Originally Posted by billw53
My wife inherited a 66 T-bird. It has been running great until last summer on a real hot day. It quit running then wouldn't start again. We were thinking vapor lock. We only use the best fuel in it. It started up the next morning when it was cool out and ran fine. After we stored it away for awhile and tried to start it again it ran for awhile then quit and won't start. Its looking like a bad fuel pump. Anyone have any suggestions on how to get the fuel pump out. Its the 390 engine with air conditioning. Is it easier to go in from underneath or do I have to remove the power steering pump or (god forbid) the air conditioner. ???? Help! and Thanks.
I think you would have to unbolt the A/C compressor and the p/s pump to access it. You don't have to discharge the A/C- just carefully set it aside. Same thing with the P/S pump, don't drain it, just set it aside. A note, if it still has the stock pump-to carb line, loosen it a the carb end, it will make the reinstallation easy on the pump end. How did it quit running??? Did it have a slow crank when restarting??? Does it have Thermactor air pump system??? In the 1966 T-Bird shop manual section 10, lists causes for stalling.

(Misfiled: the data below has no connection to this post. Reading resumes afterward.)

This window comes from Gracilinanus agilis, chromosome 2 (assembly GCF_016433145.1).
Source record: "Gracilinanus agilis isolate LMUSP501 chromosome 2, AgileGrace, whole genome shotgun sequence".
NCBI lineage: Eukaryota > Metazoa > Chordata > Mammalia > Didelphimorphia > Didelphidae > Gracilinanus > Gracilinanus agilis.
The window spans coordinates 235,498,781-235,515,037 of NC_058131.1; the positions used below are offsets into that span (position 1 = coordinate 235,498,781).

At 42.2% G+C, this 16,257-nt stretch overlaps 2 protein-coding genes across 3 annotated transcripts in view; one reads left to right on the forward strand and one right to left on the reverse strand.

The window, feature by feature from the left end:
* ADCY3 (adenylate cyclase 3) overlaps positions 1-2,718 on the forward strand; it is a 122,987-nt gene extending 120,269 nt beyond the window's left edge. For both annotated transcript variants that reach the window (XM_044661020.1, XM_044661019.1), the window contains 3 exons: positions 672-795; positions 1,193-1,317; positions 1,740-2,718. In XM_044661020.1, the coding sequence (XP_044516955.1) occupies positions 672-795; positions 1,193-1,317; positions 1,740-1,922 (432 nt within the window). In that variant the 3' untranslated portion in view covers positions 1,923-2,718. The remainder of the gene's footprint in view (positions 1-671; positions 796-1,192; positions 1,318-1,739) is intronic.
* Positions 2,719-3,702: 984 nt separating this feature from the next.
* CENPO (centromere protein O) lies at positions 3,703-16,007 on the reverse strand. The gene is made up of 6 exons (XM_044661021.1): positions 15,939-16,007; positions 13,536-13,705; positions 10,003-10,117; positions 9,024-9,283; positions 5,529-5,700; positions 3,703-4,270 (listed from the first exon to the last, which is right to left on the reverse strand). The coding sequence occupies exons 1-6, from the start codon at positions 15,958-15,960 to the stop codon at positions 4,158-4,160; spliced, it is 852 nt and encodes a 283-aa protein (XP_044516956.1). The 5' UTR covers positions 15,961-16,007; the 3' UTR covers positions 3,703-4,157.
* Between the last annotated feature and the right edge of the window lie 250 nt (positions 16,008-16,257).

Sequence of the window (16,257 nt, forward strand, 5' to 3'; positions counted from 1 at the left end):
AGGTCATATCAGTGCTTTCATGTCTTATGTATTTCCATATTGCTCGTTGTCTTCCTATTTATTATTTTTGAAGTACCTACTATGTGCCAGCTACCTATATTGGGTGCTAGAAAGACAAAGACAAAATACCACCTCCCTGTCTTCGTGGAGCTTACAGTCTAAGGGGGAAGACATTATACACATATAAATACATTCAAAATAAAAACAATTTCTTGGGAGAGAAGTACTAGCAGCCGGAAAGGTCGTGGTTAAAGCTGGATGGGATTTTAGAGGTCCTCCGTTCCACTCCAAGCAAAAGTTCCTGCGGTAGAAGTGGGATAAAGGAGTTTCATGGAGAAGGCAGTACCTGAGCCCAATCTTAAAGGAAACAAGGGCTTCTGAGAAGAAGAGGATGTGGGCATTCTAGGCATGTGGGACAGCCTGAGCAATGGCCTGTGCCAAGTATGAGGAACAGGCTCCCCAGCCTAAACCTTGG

ENGINE HOT OR COLD
-Incorrect idle fuel mixture
-Engine Idle speed too low (Fast or cold idle adjustment)
-Dirt, water or ice in fuel system
-PCV system malfunctioning or restricted
-Fuel lines restricted or leaking air
-Fuel tank vent restricted (A quick note, The 1966 shop manual indicates the tank is vented by a vent tube on top of the tank, although all repro tanks for 1964-66 are the same, and earlier shop manuals list the vent as being the gas cap)
-Leaking intake manifold or carburetor gaskets
-Carburetor icing (Cold, wet or humid weather)
-Incorreect throttle linkage adjustment to carburetor
-Clogged air bleeds or idle passages
-Defective fuel pump
ENGINE HOT ONLY
-Improperly adjusted or defective carburetor dashpot
-Idle compensator malfunctioning
-Excessive looseness of throttle shaft in bores of throttle body.